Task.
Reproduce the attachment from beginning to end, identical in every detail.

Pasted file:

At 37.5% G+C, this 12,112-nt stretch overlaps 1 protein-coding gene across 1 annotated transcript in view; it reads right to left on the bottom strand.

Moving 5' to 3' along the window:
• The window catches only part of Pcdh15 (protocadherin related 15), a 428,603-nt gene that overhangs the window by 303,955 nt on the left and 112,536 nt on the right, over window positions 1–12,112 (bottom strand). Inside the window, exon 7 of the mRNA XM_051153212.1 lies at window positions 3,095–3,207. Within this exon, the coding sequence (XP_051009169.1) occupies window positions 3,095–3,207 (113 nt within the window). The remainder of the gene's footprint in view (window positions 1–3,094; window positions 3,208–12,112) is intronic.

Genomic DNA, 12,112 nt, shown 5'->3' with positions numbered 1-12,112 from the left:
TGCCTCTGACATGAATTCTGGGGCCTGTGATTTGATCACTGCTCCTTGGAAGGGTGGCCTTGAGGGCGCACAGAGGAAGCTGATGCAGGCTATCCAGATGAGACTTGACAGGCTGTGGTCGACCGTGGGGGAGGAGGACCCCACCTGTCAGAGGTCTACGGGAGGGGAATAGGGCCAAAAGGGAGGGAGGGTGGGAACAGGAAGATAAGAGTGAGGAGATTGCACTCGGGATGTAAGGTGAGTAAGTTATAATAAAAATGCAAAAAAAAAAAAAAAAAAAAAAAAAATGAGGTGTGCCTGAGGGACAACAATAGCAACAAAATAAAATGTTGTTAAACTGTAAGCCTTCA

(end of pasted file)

At 37.5% G+C, this 12,112-nt stretch overlaps 1 protein-coding gene across 1 annotated transcript in view; it reads right to left on the bottom strand.

Moving 5' to 3' along the window:
• The window catches only part of Pcdh15 (protocadherin related 15), a 428,603-nt gene that overhangs the window by 303,955 nt on the left and 112,536 nt on the right, over window positions 1–12,112 (bottom strand). Inside the window, exon 7 of the mRNA XM_051153212.1 lies at window positions 3,095–3,207. Within this exon, the coding sequence (XP_051009169.1) occupies window positions 3,095–3,207 (113 nt within the window). The remainder of the gene's footprint in view (window positions 1–3,094; window positions 3,208–12,112) is intronic.

Genomic DNA, 12,112 nt, shown 5'->3' with positions numbered 1-12,112 from the left:
TGCCTCTGACATGAATTCTGGGGCCTGTGATTTGATCACTGCTCCTTGGAAGGGTGGCCTTGAGGGCGCACAGAGGAAGCTGATGCAGGCTATCCAGATGAGACTTGACAGGCTGTGGTCGACCGTGGGGGAGGAGGACCCCACCTGTCAGAGGTCTACGGGAGGGGAATAGGGCCAAAAGGGAGGGAGGGTGGGAACAGGAAGATAAGAGTGAGGAGATTGCACTCGGGATGTAAGGTGAGTAAGTTATAATAAAAATGCAAAAAAAAAAAAAAAAAAAAAAAAAATGAGGTGTGCCTGAGGGACAACAATAGCAACAAAATAAAATGTTGTTAAACTGTAAGCCTTCA